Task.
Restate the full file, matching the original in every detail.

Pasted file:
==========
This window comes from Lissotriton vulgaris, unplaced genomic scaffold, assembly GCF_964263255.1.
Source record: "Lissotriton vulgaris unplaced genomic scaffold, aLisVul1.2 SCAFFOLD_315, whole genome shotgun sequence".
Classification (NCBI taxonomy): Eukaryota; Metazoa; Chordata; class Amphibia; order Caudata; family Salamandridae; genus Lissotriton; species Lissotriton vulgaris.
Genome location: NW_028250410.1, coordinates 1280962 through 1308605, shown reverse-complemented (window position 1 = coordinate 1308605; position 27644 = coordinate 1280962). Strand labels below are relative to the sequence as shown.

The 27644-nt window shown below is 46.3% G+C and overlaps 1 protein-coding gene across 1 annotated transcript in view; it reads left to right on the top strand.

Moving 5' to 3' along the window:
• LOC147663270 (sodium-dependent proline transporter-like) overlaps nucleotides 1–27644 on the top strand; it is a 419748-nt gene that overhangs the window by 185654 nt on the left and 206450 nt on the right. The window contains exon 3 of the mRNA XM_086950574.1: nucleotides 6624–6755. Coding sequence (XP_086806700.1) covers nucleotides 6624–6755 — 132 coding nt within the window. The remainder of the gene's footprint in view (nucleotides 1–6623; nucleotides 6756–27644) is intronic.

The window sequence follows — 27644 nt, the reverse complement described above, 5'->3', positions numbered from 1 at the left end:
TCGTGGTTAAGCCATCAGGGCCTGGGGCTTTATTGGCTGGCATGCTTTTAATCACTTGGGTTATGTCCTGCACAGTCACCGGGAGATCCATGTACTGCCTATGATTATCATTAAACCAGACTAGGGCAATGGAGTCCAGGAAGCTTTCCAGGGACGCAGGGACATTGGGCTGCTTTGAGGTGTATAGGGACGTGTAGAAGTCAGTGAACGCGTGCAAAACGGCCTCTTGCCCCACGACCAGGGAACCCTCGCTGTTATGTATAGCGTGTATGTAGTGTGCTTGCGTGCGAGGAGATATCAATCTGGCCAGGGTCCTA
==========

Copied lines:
This window comes from Lissotriton vulgaris, unplaced genomic scaffold, assembly GCF_964263255.1.
Source record: "Lissotriton vulgaris unplaced genomic scaffold, aLisVul1.2 SCAFFOLD_315, whole genome shotgun sequence".
Classification (NCBI taxonomy): Eukaryota; Metazoa; Chordata; class Amphibia; order Caudata; family Salamandridae; genus Lissotriton; species Lissotriton vulgaris.
Genome location: NW_028250410.1, coordinates 1280962 through 1308605, shown reverse-complemented (window position 1 = coordinate 1308605; position 27644 = coordinate 1280962). Strand labels below are relative to the sequence as shown.

The 27644-nt window shown below is 46.3% G+C and overlaps 1 protein-coding gene across 1 annotated transcript in view; it reads left to right on the top strand.

Moving 5' to 3' along the window:
• LOC147663270 (sodium-dependent proline transporter-like) overlaps nucleotides 1–27644 on the top strand; it is a 419748-nt gene that overhangs the window by 185654 nt on the left and 206450 nt on the right. The window contains exon 3 of the mRNA XM_086950574.1: nucleotides 6624–6755. Coding sequence (XP_086806700.1) covers nucleotides 6624–6755 — 132 coding nt within the window. The remainder of the gene's footprint in view (nucleotides 1–6623; nucleotides 6756–27644) is intronic.

The window sequence follows — 27644 nt, the reverse complement described above, 5'->3', positions numbered from 1 at the left end:
TCGTGGTTAAGCCATCAGGGCCTGGGGCTTTATTGGCTGGCATGCTTTTAATCACTTGGGTTATGTCCTGCACAGTCACCGGGAGATCCATGTACTGCCTATGATTATCATTAAACCAGACTAGGGCAATGGAGTCCAGGAAGCTTTCCAGGGACGCAGGGACATTGGGCTGCTTTGAGGTGTATAGGGACGTGTAGAAGTCAGTGAACGCGTGCAAAACGGCCTCTTGCCCCACGACCAGGGAACCCTCGCTGTTATGTATAGCGTGTATGTAGTGTGCTTGCGTGCGAGGAGATATCAATCTGGCCAGGGTCCTA